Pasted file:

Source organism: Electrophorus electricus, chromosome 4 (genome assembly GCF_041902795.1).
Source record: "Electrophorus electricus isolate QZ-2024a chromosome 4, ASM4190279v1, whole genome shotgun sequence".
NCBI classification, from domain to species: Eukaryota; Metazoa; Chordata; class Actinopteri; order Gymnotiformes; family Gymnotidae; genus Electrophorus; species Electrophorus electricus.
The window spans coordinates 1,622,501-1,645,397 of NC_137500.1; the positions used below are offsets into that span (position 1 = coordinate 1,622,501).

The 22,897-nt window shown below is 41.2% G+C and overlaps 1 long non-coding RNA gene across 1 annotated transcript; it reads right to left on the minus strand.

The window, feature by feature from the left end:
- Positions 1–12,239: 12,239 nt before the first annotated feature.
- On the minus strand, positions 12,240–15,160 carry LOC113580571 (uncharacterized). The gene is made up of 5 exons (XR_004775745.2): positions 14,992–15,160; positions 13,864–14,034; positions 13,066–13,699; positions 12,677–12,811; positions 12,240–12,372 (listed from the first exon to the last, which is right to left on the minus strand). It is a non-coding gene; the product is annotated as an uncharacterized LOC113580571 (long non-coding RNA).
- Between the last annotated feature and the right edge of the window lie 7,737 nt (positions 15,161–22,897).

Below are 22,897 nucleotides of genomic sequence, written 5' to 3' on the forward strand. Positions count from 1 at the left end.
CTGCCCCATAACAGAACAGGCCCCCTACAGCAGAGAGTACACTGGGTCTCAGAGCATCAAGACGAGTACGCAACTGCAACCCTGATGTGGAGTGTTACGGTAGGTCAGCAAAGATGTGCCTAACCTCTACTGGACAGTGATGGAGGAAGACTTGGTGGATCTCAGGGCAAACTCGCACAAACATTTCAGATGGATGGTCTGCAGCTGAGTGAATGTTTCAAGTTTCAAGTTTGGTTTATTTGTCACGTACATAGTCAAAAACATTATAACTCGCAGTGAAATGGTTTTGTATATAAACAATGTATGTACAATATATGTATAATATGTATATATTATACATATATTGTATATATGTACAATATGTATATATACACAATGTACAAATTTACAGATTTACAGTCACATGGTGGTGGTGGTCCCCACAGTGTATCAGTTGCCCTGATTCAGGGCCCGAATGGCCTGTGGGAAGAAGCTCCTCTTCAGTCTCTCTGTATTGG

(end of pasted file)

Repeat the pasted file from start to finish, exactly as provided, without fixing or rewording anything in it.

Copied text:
Source organism: Electrophorus electricus, chromosome 4 (genome assembly GCF_041902795.1).
Source record: "Electrophorus electricus isolate QZ-2024a chromosome 4, ASM4190279v1, whole genome shotgun sequence".
NCBI classification, from domain to species: Eukaryota; Metazoa; Chordata; class Actinopteri; order Gymnotiformes; family Gymnotidae; genus Electrophorus; species Electrophorus electricus.
The window spans coordinates 1,622,501-1,645,397 of NC_137500.1; the positions used below are offsets into that span (position 1 = coordinate 1,622,501).

The 22,897-nt window shown below is 41.2% G+C and overlaps 1 long non-coding RNA gene across 1 annotated transcript; it reads right to left on the minus strand.

The window, feature by feature from the left end:
- Positions 1–12,239: 12,239 nt before the first annotated feature.
- On the minus strand, positions 12,240–15,160 carry LOC113580571 (uncharacterized). The gene is made up of 5 exons (XR_004775745.2): positions 14,992–15,160; positions 13,864–14,034; positions 13,066–13,699; positions 12,677–12,811; positions 12,240–12,372 (listed from the first exon to the last, which is right to left on the minus strand). It is a non-coding gene; the product is annotated as an uncharacterized LOC113580571 (long non-coding RNA).
- Between the last annotated feature and the right edge of the window lie 7,737 nt (positions 15,161–22,897).

Below are 22,897 nucleotides of genomic sequence, written 5' to 3' on the forward strand. Positions count from 1 at the left end.
CTGCCCCATAACAGAACAGGCCCCCTACAGCAGAGAGTACACTGGGTCTCAGAGCATCAAGACGAGTACGCAACTGCAACCCTGATGTGGAGTGTTACGGTAGGTCAGCAAAGATGTGCCTAACCTCTACTGGACAGTGATGGAGGAAGACTTGGTGGATCTCAGGGCAAACTCGCACAAACATTTCAGATGGATGGTCTGCAGCTGAGTGAATGTTTCAAGTTTCAAGTTTGGTTTATTTGTCACGTACATAGTCAAAAACATTATAACTCGCAGTGAAATGGTTTTGTATATAAACAATGTATGTACAATATATGTATAATATGTATATATTATACATATATTGTATATATGTACAATATGTATATATACACAATGTACAAATTTACAGATTTACAGTCACATGGTGGTGGTGGTCCCCACAGTGTATCAGTTGCCCTGATTCAGGGCCCGAATGGCCTGTGGGAAGAAGCTCCTCTTCAGTCTCTCTGTATTGG